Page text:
Year End Tax Planning for Retirement Funds
Year end tax planning is a time to get your retirement accounts in line in order to maximize your deductions. Regardless of your income, retirement planning is essential and can result in a much higher income both this year and in the future. Consider these final tips to ensure you are not penalized for your savings behavior and to further assure you are getting the most benefit possible from your account.
Avoid Excess Contributions
It is essential to know your contribution limits annually. Your limits will vary depending on your income, the type of account you are using and the options your employer offers, if any. For the year 2010, maximum contributions to a traditional 401k or IRA were topped at $16,500, and maximum contributions to a Roth IRA were topped at $5,000. These limits go up if you are married filing jointly or over the age of 50. You may also be permitted a certain amount of catch-up contributions from a previous year. However, you cannot exceed these figures without penalty. If you have deposited too much money into your tax deductible or tax deferred account, you should receive a notice from your plan administrator. You have until December 30 to take the money out of the account. Do not rely wholly on your administrator; keep track personally and know your limits.
Assure Funds Are Fully Vested
If you want to get a deduction for funds placed into a deductible account this year, you actually have until April 15 of 2011 to place the funds into the account. This gives you several months of wiggle room after your 2010 income has been earned and vested into your account. You may find you have a little extra income to place into your fund, or you may find your tax liability can be reduced by depositing more. In either case, make sure the funds are fully vested by April to gain the benefits.
Rollovers to a different type of account can be very beneficial if they are done under the right conditions. For example, you can roll over funds from a traditional account to a Roth account to gain tax benefits in the future. Any rollover must be completed by the Roth IRA deadline of April 15, 2011 to count for the 2010 tax year. You may have increased tax liability when rolling over from a deductible account to a nondeductible account, but this liability applies only in the current year and can save you money in the future.
Meet Required Distribution Deadlines
Once you reach the maximum retirement age of 72-1/2, you must begin taking withdrawals from your retirement account. These withdrawals are called required minimum distributions. You must take the money out of your accounts by December 30, 2010 in order to meet the IRS's deadlines. If you fail to withdraw the money, it will be withdrawn for you at an additional penalty of 6 percent. Avoid this scenario by making a final review of your accounts to leave no account untouched. In some scenarios, if you have two accounts of the same form, you can take the money out of one and have it apply to both. Otherwise, you will need to take money out of each retirement account.
Year-End Tax Planning for Small Businesses
Year-end tax planning for small businesses provides them with opportunities to maximize profit and minimize tax liability in the future. This is particularly critical if your business opened its doors this year, meaning this is the inaugural tax filing and will set the standard for the future. You will have important decisions to make regarding which expenses to capitalize and which to deduct. You will also have to determine how to distribute earnings to shareholders, where applicable, to avoid double taxation in the future.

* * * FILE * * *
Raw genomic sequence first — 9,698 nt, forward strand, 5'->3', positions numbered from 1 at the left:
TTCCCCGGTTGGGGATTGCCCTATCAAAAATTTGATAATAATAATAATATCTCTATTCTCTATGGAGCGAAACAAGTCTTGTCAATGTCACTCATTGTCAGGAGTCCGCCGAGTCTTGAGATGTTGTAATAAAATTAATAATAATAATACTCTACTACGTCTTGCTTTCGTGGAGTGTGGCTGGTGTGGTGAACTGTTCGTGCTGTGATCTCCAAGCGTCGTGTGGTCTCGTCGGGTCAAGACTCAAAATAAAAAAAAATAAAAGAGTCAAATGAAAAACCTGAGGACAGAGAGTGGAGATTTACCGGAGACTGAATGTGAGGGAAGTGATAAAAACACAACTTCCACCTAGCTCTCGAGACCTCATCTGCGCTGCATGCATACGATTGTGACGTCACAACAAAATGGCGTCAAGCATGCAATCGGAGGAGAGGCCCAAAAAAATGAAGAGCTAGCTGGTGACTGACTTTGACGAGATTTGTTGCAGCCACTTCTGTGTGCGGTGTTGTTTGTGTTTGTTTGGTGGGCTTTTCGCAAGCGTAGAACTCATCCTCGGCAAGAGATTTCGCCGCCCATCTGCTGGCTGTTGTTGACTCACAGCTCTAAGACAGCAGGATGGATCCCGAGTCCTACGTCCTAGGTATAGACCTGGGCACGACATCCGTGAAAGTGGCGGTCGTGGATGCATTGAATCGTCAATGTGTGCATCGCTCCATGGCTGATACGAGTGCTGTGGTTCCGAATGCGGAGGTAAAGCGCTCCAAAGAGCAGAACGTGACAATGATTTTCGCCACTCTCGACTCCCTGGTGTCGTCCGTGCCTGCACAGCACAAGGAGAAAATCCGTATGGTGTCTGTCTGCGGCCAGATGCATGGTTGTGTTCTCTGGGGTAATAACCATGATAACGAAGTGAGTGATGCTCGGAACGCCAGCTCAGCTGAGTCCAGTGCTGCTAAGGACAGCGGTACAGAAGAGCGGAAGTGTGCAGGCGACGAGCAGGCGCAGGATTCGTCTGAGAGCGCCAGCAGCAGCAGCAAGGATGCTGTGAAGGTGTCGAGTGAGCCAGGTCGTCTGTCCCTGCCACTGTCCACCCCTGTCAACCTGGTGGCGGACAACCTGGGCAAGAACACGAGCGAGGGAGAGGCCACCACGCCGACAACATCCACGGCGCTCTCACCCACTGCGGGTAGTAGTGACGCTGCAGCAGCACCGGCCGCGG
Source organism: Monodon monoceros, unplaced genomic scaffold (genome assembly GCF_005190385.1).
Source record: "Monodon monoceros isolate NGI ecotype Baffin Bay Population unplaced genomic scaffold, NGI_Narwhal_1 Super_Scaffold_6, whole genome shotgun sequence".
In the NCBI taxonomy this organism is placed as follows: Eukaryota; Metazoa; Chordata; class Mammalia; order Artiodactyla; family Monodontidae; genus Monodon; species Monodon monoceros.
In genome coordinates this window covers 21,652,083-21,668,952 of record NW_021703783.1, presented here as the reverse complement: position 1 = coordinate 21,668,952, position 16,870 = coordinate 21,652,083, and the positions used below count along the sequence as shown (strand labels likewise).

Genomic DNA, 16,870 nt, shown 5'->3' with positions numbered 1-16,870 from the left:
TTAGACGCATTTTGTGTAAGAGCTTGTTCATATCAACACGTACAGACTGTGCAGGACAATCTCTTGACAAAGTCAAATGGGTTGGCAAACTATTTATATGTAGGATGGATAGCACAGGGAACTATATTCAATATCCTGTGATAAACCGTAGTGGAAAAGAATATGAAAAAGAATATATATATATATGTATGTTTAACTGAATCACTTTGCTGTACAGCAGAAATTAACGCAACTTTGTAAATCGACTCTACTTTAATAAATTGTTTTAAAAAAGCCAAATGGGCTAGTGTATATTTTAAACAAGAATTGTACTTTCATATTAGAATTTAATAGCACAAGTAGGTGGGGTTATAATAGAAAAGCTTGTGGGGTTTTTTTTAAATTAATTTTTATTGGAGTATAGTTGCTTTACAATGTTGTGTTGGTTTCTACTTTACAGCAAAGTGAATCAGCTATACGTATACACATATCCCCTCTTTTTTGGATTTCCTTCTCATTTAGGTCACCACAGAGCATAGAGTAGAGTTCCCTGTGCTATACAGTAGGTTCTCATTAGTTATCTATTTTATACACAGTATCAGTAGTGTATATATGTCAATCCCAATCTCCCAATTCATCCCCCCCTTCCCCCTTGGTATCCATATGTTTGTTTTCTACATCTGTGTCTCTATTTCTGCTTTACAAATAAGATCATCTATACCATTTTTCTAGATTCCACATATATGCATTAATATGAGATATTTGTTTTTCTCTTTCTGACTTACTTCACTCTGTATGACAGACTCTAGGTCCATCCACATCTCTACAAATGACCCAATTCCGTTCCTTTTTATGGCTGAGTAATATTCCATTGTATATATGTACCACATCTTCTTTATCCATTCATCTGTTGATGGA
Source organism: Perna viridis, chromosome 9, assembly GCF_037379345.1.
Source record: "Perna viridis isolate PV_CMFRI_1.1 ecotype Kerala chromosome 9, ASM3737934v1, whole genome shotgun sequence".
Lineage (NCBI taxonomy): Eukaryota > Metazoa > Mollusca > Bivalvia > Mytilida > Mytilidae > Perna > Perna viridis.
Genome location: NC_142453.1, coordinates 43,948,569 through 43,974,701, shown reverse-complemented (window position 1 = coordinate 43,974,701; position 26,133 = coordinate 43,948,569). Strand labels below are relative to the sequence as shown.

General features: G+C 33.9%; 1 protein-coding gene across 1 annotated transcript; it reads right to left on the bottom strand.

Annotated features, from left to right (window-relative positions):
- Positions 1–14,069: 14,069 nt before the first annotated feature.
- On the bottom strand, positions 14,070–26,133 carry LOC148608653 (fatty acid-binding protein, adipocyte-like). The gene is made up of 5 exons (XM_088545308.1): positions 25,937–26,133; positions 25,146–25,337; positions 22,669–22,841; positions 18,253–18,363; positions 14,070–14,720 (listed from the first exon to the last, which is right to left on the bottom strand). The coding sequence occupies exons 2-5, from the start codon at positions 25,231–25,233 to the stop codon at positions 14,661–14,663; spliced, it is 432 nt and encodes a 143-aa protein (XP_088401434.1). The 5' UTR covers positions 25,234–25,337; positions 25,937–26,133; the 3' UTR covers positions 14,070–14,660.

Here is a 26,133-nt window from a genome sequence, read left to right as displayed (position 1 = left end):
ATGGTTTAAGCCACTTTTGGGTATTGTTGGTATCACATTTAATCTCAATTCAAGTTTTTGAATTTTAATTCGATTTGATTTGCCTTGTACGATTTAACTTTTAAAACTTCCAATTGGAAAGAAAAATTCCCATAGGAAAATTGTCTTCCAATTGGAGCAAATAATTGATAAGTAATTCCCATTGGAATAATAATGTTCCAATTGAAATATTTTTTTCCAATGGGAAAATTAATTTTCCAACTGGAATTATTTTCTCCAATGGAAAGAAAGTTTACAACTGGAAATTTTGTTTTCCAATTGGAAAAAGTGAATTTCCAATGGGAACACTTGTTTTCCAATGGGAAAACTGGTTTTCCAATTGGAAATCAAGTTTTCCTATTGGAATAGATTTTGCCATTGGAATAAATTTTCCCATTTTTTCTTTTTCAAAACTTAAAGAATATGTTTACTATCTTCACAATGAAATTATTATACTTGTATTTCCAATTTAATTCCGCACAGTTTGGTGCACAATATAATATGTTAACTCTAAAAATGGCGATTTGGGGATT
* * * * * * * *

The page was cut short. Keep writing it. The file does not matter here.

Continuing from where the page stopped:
As a business owner, you can deduct or capitalize each of your capital assets. In some cases, you will not have a choice in which strategy you pursue; however, in many cases, the choice will be yours. Capitalizing assets is the process of declaring them as a part of the business's capital expenses. They are not deducted in the given year. Instead, the amount of depreciation in the future is deducted each year. For example, if you purchase a large piece of machinery for $50,000 and anticipate it will last you 10 years, it depreciates at a rate of $5,000 per year. You could choose to deduct the $50,000 expense this year, but by capitalizing the asset instead, you can spread out the deductions and potentially recognize a greater deduction overall.
If you do choose to deduct an asset, it counts as a dollar-for-dollar deduction against your business's income this year. You can deduct a number of one-time expenses, such as advertising costs, shipping costs and insurance costs. These expenses affect your profitability in this year, and they will not continue to serve you in future years. As a result, deduction is a better method than capitalization. In fact, you are not legally allowed to capitalize an expense that does not fit the narrow definition of a depreciating capital asset.
Special Deduction Consideration in the First Year
New business owners have a unique choice to make in their first year of operation. During this year, all rules about which expenses can be capitalized or deducted go out the window. Every single expense can be deducted. This includes the expense you went to in determining whether to go into business, the loan application process, meetings, and the purchases of start-up equipment for your office. In the future, the types of expenses you can deduct rather than capitalize will be determined for you. In the first year, though, you will set a pace for your tax filings in the future by making the decision on your own.
Distributing Earnings to Shareholders
If you have shareholders, you will have a whole new set of considerations to make in your year-end tax planning. For example, you can choose to accelerate your distribution of accumulated earnings and profits to 2010. Rather than allowing shareholders to consent to dividends, consider paying out cash distributions this year and allowing shareholders to loan the money back to you. This can allow you to avoid double taxation. You may also consider distributing real estate from a C or S corporation to accelerate capital gains. This is also a good time to consider converting to an LLC in a statutory conversion. Taking advantage of liquidation laws would allow you to avoid double taxation in the future.